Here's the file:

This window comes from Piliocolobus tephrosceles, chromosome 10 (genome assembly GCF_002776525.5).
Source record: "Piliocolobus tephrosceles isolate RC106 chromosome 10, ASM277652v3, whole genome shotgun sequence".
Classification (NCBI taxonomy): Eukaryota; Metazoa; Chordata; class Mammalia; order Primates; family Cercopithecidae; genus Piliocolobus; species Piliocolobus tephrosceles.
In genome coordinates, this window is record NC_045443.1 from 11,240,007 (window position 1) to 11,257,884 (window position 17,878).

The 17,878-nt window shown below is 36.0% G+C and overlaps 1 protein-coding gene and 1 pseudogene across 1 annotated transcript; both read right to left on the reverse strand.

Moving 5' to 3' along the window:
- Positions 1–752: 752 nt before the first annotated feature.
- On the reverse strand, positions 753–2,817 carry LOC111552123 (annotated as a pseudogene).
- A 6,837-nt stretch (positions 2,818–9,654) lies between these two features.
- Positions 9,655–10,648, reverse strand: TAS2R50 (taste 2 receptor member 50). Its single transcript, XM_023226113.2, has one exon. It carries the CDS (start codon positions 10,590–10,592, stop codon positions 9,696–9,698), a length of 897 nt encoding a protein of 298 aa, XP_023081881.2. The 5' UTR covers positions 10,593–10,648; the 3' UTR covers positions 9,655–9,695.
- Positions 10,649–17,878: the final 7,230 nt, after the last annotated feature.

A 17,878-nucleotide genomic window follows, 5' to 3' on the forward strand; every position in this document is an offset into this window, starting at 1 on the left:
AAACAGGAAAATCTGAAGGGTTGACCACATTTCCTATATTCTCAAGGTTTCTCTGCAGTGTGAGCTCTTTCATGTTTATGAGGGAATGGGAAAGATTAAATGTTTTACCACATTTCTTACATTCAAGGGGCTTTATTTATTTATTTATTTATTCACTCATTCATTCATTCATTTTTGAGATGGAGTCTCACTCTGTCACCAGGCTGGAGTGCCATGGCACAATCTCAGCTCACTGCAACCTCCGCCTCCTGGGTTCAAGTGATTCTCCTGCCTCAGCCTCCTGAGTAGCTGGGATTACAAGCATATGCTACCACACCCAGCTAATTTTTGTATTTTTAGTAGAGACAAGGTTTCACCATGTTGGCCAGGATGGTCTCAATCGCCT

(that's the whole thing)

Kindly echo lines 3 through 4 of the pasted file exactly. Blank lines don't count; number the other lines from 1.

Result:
Classification (NCBI taxonomy): Eukaryota; Metazoa; Chordata; class Mammalia; order Primates; family Cercopithecidae; genus Piliocolobus; species Piliocolobus tephrosceles.
In genome coordinates, this window is record NC_045443.1 from 11,240,007 (window position 1) to 11,257,884 (window position 17,878).